Saturday, Nov 26, 2022

Radioactive leak detected at Delhi’s IGI airport very, very small, says NDRF chief

A consignment of radioactive material was reportedly found from a Turkish Airlines flight which landed at the airport from Istanbul in the morning.

radioactive leak, IGI airport, Delhi IGI airport, Rajnath Singh, radioactive material, indira gandhi international airport, delhi airport, radioactive medicines, delhi news A radioactive leak was earlier detected at Delhi’s Indira Gandhi International airport. It has been plugged.

A radioactive leak, that was detected earlier today at the cargo terminal of New Delhi’s IGI airport, has been contained, said Home Minister Rajnath Singh. A team of atomic energy department experts has also reached the spot, the Home Minister said.

A Turkish Airlines flight, which landed at 4:30 am from Istanbul, had supposedly carried ten packets of radioactive material, out of which four had leaked. Sources said the four packets of a yellow-coloured liquid was suspected to have spread out of its sanitised container after which a special squad of the National Disaster Response Force team was called in to check and contain it.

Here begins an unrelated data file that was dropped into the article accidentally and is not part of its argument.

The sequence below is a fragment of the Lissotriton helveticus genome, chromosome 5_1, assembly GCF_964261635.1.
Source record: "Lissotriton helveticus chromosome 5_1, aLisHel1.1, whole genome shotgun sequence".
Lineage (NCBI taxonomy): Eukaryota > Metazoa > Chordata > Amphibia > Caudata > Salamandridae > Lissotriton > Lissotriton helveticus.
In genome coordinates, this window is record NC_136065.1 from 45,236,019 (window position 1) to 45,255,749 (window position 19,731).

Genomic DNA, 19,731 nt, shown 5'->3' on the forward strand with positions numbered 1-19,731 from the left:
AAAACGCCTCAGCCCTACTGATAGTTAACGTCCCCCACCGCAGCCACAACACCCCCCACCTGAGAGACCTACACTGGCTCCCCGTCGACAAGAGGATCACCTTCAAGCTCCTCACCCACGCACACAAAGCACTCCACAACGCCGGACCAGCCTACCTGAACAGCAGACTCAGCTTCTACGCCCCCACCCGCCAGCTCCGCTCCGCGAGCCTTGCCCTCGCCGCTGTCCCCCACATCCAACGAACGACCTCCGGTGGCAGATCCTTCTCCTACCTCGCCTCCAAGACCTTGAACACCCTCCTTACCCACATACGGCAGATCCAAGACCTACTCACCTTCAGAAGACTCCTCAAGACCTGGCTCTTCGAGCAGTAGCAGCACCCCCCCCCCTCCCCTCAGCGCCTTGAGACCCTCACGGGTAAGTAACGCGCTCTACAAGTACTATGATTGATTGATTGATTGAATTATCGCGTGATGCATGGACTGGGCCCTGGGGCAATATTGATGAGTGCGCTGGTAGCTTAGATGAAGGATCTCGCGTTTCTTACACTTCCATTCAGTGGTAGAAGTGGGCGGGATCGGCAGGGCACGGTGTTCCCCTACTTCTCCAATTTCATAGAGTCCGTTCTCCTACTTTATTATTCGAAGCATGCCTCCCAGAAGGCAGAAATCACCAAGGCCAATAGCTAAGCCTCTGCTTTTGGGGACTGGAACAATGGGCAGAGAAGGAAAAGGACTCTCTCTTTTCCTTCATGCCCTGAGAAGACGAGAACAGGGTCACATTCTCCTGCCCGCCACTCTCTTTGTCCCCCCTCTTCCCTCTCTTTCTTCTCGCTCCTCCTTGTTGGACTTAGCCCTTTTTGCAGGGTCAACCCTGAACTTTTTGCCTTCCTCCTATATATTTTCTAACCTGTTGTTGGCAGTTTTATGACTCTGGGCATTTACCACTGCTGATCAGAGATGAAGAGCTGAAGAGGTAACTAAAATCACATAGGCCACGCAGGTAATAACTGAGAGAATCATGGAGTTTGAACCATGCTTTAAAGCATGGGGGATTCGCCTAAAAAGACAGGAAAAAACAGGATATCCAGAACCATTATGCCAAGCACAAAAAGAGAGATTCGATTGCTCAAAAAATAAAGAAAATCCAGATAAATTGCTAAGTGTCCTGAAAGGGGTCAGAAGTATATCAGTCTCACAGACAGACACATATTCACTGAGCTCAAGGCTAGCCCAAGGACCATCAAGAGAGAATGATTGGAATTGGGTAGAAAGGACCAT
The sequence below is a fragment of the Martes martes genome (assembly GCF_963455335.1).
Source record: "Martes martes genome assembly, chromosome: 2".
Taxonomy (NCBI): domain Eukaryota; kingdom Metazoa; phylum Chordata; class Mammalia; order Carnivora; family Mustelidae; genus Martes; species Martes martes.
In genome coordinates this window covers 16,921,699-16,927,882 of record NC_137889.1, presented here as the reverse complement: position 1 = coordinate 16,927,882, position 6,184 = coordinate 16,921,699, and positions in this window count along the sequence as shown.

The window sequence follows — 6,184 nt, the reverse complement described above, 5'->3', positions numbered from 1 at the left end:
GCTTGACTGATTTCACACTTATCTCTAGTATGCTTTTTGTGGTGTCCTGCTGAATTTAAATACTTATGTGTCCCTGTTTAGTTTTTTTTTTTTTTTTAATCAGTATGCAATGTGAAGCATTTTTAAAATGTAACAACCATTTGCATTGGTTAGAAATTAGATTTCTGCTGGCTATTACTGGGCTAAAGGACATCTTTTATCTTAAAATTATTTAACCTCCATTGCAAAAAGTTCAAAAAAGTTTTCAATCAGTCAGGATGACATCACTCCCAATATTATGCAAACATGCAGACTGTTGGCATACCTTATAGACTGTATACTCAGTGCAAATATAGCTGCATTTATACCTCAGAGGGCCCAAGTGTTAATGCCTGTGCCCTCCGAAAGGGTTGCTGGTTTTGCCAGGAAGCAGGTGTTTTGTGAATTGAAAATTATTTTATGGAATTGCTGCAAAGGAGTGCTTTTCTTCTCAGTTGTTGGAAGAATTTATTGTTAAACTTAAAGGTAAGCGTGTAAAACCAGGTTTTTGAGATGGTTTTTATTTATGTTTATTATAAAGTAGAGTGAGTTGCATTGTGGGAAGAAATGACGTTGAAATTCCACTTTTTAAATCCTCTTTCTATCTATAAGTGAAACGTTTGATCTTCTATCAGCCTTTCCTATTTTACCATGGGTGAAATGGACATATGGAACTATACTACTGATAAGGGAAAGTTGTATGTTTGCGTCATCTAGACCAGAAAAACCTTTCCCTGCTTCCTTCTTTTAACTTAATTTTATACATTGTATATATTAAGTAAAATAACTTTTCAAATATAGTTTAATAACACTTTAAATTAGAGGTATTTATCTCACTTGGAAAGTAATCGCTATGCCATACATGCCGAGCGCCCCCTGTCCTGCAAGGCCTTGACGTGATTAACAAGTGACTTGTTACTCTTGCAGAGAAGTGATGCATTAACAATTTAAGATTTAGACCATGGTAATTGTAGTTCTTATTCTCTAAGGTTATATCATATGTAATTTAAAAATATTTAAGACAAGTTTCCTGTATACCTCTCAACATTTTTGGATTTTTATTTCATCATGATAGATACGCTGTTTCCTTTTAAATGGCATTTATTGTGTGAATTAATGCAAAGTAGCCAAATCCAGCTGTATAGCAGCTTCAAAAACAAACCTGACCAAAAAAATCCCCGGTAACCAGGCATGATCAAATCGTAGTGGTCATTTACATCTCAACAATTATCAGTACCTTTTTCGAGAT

NDRF chief O P Singh said a special ten-member team from its base in Dwarka has been rushed to the spot and is
“sanitising” the area. “Radioactive leak is very, very small. There is nothing to panic and there is no effect on the passenger area,” Singh said. In the morning, a call was supposedly received at the Emergency Operations Centre of Delhi Disaster Management Authority regarding the leakage.

[Video below of Rajnath Singh speaking on the radioactive leak]

According to reports, the consignment contained medicines to treat cancer and was intended for delivery at Fortis Hospital in the city. The packets, containing the material, bore the markings class-II liquid and a chemical component of Sodium.

Immediately after the leak, the cargo complex was vacated by officials.

Experts say, exposure to high levels of ionising radiation can lead to unwanted health effects, including cancer. While there is no direct evidence to suggest that ionizing radiation routinely used in nuclear medicine and radiology leads to such effects, it is considered best for public safety to assume that all exposure to ionizing radiation, no matter how small, carries some small risk of unwanted health effects, including cancer.

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(With PTI inputs)

First published on: 29-05-2015 at 12:42:32 pm
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